Regardless, I don’t want any ads in my eBook at any price! If I want to read a magazine, I hope it’s on Zinio, a digital magazine distributer.
1. The original paragraph is "Am I the only one who thinks this is too bad? If e-books could be had for cheap—or even free—in exchange for the occasional ad, I’d download them by the dozen." The semantic construction is terrible; it leaves you with two interpretations: (i) the idea that ads in eBooks is a bad thing, or (2) that ads in eBooks is a good thing. Based on his second sentence I assume he is pro ads in eBooks.
Adobe is finally doing something I have expected for a while: releasing an x.5 version between the x.0 versions (CS5, CS5.5, CS6). Technology is moving fast, especially mobile technology, and creative types need matching support technologies.
Image (c) 2011, Adobe, Inc. All Rights Reserved.
Adobe has traditionally released on an 18-24 month schedule with a major Acrobat release in between. (1) Now they are going to change it so that there is an x.5 release at the midpoint between the major releases (to wit, x.0, x.5, x+1.0).
You can get all the details on the Adobe web site here: Master Collection, Design Premium, Design Standard, Web Premium, and Production Premium. Also, Terry White has a list of CS5.5 information resources here.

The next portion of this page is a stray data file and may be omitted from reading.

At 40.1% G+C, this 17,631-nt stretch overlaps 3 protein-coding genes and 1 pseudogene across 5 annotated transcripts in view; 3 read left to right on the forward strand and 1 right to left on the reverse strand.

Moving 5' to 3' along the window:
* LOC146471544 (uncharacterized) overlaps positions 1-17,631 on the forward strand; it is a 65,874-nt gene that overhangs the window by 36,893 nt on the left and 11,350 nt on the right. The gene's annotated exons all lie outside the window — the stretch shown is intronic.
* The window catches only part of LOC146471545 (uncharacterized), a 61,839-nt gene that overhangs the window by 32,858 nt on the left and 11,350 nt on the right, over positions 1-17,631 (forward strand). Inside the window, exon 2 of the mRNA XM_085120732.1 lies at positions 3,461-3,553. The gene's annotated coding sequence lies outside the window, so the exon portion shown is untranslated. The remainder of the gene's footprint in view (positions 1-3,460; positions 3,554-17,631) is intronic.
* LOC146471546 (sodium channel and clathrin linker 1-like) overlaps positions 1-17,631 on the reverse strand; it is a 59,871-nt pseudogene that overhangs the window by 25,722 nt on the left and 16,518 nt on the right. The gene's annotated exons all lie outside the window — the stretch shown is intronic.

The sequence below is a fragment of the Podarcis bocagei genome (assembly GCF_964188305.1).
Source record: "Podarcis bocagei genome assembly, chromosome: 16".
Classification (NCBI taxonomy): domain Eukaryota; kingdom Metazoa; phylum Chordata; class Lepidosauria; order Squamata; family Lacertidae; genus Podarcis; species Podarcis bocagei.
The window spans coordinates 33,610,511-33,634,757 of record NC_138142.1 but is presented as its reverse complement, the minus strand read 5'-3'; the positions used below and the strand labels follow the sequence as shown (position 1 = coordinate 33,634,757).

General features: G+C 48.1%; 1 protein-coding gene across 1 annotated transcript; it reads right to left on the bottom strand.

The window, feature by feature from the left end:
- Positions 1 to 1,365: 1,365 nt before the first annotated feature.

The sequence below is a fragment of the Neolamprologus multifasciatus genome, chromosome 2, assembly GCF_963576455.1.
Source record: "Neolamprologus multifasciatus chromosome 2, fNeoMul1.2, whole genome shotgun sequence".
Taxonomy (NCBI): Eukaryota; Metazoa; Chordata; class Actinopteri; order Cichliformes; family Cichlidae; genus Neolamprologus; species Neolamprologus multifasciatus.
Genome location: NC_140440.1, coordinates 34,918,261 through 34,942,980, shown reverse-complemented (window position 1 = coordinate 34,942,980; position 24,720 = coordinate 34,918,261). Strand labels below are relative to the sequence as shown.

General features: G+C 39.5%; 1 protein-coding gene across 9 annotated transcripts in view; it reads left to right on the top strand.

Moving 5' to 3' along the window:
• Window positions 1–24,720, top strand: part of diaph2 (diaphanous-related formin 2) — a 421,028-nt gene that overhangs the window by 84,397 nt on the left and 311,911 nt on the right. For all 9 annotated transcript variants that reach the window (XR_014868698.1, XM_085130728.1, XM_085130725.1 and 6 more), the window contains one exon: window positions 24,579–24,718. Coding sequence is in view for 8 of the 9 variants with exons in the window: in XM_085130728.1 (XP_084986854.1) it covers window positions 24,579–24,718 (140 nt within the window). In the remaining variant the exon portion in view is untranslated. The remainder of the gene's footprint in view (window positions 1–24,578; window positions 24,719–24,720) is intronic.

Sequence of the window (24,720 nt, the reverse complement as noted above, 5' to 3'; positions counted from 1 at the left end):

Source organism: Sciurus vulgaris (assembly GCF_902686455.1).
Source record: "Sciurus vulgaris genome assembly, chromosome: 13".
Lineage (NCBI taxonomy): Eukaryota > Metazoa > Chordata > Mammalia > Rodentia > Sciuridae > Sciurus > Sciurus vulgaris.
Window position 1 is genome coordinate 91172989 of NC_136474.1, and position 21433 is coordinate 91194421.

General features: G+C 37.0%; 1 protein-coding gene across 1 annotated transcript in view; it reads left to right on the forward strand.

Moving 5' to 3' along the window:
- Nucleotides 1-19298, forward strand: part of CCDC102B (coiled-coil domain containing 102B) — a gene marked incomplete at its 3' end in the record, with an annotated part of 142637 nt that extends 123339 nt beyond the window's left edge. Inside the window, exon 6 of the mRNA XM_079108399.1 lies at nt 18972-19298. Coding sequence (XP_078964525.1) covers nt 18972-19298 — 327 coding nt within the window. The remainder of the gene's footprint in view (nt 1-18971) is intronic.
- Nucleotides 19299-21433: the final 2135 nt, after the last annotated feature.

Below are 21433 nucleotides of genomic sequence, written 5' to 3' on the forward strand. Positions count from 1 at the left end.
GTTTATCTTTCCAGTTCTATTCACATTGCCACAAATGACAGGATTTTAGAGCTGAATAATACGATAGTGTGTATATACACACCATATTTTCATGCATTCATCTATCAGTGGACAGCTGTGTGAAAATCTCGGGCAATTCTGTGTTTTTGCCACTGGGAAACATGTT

In the past, in the mid-point between CS releases (for example, CS34 and CS5) there was a new Acrobat release (Acrobat 8 for CS3 to CS4, Acrobat 9 for CS4 to CS5, Acrobat X for CS5 to CS.x). The upgrades were $150 and you got a "credit" when you bought the new CS upgrade (it’s a warm fuzzy thing I think but I might just be cynical). It will be interesting to see what the new pricing will be for the CS5.5 upgrade if you have already purchased the Adobe Acrobat X upgrade. Now will you get the discount at the x.5 upgrade or at the x.0 upgrade? Probably at the x.5 upgrade; that’s where I’d expect to see the new version of Acrobat come out.